Written by Sarah Vaughn
Art by Leila del Luca, Alissa Sallah, Gabriel Fischer, and Deron Bennett
Edited by Alissa Sallah
Published by Image Comics
Release date: February 14, 2018
Sleepless is a gorgeous fairy tale that adds the wonderful variety of humanity to the usual white-washed storybook fables media has so many times been regurgitated for us. Apart from this, though, it is a excellent story illustrated by artwork that very easily could be found among the pages of Grimm’s Fairy Tales. It’s another great example of writer and artists coming together to produce a harmonious overall effort.
Sarah Vaughn’s world of Sleepless is created with care and builds upon a history that she has woven for this tale. While many comics run through a story at full speed, Vaughn’s story has been steadily building over the past three issues. This gives the reader time to acclimate to this world and its rich content of past and present events.
Sleepless almost feels like a G-rated version Game of Thrones but it doesn’t need the grittiness of that TV series to be even more likeable. The story has a warmth to it that exudes from the characters that populate this world. It’s refreshing to read a fantasy series that is filled largely by people of color and even better that they aren’t just thrown in as lip service.
Vaughn has constructed this issue with several panels that do not contain dialogue but instead shape the story by action and reaction. They are quiet moments that deliver much more than a whole page of text could and works beautifully. Learning more about Vaughn’s world is like exploring the digital world of a RPG as you progress though the story and reveal new fascinating facets.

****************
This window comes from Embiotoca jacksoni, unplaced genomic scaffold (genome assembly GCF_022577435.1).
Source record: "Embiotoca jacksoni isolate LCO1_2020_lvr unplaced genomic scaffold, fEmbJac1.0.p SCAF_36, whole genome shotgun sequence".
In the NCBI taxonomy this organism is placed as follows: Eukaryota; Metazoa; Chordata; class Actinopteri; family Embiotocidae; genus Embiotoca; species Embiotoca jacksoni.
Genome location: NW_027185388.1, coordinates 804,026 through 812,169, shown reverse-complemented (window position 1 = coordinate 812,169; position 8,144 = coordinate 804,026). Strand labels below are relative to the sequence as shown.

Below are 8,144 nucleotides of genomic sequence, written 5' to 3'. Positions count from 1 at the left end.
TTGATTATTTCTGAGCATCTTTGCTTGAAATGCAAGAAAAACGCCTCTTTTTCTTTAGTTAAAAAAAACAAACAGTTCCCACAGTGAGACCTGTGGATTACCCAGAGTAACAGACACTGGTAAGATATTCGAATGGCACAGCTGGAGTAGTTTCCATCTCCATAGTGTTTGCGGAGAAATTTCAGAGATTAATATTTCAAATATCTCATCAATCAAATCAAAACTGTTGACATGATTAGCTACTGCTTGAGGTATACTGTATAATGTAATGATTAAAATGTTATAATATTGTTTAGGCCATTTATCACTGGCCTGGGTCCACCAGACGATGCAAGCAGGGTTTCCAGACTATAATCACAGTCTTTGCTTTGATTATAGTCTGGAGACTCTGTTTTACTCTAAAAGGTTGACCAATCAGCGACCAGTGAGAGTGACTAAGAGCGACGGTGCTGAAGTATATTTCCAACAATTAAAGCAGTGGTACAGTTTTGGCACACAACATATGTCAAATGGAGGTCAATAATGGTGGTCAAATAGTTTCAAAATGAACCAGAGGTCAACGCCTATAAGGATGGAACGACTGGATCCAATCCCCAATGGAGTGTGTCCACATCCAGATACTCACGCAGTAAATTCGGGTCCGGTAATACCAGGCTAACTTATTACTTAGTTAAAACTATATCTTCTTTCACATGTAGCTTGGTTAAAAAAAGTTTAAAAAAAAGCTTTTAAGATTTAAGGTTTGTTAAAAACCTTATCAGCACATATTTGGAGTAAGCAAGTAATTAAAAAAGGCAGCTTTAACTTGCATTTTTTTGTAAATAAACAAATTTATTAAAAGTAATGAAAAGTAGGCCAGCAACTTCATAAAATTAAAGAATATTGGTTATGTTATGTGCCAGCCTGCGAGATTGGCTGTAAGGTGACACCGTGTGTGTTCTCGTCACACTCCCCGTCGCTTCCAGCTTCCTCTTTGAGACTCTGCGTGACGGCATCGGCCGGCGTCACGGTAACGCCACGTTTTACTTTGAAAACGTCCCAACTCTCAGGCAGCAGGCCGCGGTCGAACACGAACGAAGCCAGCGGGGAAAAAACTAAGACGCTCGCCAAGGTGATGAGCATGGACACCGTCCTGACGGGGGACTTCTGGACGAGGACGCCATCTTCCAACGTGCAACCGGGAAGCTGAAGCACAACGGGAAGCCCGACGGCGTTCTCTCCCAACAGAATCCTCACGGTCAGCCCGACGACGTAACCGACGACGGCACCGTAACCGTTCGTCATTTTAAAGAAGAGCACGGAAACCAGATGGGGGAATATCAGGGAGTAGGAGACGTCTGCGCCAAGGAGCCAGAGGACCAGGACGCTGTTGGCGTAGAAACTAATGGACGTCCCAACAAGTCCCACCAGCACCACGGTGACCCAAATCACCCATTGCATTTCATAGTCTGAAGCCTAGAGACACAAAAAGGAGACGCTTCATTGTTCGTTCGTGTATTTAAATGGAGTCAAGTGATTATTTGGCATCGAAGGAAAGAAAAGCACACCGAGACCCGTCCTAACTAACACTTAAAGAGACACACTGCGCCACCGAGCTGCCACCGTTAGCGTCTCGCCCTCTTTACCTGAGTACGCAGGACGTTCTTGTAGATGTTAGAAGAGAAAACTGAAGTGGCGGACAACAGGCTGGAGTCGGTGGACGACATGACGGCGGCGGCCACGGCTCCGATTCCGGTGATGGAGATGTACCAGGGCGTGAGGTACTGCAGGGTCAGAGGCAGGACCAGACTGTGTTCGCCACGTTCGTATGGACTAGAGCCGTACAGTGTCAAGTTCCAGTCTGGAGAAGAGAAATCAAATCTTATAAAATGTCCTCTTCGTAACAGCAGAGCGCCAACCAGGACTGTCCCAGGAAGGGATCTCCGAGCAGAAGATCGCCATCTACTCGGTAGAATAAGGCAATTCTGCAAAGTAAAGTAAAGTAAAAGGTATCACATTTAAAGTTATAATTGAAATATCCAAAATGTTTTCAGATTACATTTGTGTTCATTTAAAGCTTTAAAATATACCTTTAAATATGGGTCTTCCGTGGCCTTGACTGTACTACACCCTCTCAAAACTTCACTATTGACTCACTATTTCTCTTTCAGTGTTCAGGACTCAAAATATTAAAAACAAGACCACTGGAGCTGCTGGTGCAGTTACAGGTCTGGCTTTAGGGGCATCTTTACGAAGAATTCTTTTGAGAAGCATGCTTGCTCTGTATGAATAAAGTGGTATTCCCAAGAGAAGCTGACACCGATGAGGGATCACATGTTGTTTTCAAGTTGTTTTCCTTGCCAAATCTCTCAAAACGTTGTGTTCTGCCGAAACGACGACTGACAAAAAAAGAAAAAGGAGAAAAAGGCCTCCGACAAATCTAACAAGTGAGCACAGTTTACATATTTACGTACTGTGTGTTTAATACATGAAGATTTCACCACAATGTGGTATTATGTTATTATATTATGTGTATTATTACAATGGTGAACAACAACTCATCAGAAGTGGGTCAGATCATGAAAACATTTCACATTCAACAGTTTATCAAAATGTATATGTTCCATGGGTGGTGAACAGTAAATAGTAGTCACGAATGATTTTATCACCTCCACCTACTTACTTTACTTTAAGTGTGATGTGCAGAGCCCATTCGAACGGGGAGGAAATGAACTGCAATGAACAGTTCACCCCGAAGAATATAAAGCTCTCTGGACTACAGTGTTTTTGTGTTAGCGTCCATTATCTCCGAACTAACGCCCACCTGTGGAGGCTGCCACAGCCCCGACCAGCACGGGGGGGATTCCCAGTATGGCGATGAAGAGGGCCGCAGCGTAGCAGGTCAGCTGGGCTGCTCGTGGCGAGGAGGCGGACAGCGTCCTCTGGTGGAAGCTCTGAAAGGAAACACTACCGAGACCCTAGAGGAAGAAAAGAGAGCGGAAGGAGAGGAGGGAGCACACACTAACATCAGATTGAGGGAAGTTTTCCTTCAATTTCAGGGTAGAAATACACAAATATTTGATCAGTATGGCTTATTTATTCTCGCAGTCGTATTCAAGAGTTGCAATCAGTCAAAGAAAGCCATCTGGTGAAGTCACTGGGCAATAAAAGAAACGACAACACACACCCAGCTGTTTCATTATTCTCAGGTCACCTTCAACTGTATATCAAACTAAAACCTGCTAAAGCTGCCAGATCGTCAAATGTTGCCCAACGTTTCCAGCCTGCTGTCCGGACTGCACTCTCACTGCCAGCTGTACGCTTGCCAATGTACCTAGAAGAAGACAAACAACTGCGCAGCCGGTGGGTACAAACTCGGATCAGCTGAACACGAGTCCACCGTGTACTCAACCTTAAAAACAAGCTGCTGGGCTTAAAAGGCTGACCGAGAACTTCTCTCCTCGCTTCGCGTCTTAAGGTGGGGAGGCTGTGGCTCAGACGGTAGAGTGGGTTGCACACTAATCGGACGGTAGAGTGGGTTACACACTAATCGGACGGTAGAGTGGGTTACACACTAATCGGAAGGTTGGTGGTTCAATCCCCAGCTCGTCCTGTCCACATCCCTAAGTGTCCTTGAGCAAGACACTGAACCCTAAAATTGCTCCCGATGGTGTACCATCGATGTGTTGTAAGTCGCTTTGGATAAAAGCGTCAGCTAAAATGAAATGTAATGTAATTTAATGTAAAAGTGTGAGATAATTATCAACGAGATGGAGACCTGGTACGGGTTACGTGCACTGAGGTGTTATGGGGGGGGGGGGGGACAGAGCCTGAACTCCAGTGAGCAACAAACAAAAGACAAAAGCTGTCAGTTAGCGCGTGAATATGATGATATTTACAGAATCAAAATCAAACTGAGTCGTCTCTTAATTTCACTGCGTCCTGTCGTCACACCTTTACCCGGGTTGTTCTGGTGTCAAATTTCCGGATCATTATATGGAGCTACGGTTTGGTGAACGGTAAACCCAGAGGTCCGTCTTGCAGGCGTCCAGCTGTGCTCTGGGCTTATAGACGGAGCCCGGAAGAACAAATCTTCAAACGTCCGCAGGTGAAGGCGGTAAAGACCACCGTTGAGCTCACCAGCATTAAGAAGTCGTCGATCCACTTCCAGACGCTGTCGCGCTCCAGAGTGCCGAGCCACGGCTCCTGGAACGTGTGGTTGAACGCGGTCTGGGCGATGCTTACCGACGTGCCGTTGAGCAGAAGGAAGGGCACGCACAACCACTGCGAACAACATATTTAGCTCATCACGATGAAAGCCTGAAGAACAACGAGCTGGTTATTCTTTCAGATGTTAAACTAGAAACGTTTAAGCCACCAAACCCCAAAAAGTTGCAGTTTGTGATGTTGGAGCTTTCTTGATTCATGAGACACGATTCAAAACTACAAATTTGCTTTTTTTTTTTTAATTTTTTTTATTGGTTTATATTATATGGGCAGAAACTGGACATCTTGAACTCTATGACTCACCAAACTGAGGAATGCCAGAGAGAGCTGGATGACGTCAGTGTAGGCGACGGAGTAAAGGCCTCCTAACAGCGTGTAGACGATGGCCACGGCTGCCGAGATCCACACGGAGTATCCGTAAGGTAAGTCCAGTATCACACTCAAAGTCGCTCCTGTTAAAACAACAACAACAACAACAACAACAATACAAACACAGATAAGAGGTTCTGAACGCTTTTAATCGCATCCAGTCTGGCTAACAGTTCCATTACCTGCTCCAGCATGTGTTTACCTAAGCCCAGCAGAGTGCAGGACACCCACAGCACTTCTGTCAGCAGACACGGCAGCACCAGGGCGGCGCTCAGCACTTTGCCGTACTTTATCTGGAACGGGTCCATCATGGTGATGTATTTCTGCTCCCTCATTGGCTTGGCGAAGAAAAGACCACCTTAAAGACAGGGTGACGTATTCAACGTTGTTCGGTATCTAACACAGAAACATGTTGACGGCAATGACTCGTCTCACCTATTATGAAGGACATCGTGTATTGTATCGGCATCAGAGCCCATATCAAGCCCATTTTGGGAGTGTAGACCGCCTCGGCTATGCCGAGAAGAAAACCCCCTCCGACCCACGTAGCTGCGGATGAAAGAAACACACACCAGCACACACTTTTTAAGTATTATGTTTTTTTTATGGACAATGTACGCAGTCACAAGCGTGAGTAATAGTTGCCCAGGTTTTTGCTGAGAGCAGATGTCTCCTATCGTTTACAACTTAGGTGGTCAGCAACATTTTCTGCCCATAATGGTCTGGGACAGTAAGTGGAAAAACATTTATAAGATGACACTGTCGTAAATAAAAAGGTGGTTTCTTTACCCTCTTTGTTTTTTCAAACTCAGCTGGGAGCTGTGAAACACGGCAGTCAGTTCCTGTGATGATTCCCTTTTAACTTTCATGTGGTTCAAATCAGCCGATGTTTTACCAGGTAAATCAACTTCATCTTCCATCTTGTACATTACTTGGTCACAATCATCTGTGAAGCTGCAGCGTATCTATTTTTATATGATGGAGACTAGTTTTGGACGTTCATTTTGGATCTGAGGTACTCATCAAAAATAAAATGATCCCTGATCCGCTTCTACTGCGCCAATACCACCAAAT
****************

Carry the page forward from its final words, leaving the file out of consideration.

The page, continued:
Leila del Luca is the perfect match for Sleepless. Her gorgeous fairytale artwork compliments the elegance of Vaughn’s writing. Flipping through the pages of this book is like looking at lovely tapestries that recount the history of a time long ago. Where del Luca excels is her diversity in the design of her characters. Each person feels like an individual being and less like a stock character from an artist’s repertoire. In this issue she has the opportunity to draw many of the characters at an earlier time in their history and does so successfully. It is immediately discernible who the characters are in their younger form.
One of the best parts of del Luca’s art is her ability to capture the deep emotion that the characters are displaying. This is especially important for the scenes that have little or no dialogue and meaningful glances or glares. There are quite a few moments in this issue where characters share glances that could take up a whole page of written word.
Alissa Sallah and Gabriel Fischer provide wonderful colors for this issue. The characters all have rich skin colors, and the costumes are diversely colored. It’s gives the world a bright romantic feel to it and not a dreary medieval look that stories of this period can sometimes fall prey to. There is a good use of textures created by the colors used throughout. It only becomes obviously visible on occasion but adds to the feel of the book being a timeless fairy tale.
Deron Bennett handles the lettering very well making large chunks of dialogue easily readable. There are also a large number of sound effects in this issue that blend in perfectly with the story without pulling the reader out of the experience.
Overall, Sleepless, is absolutely a book you should be reading. Though it is slower paced than other books readers may be used to it is a welcome moment of escape. The art is a treat for the mind to absorb and the overall feel of the story is a very positive one. It’s an adult fairy tale without an ‘R’ rating, and this is a very good thing.
The Verdict: 9.0/10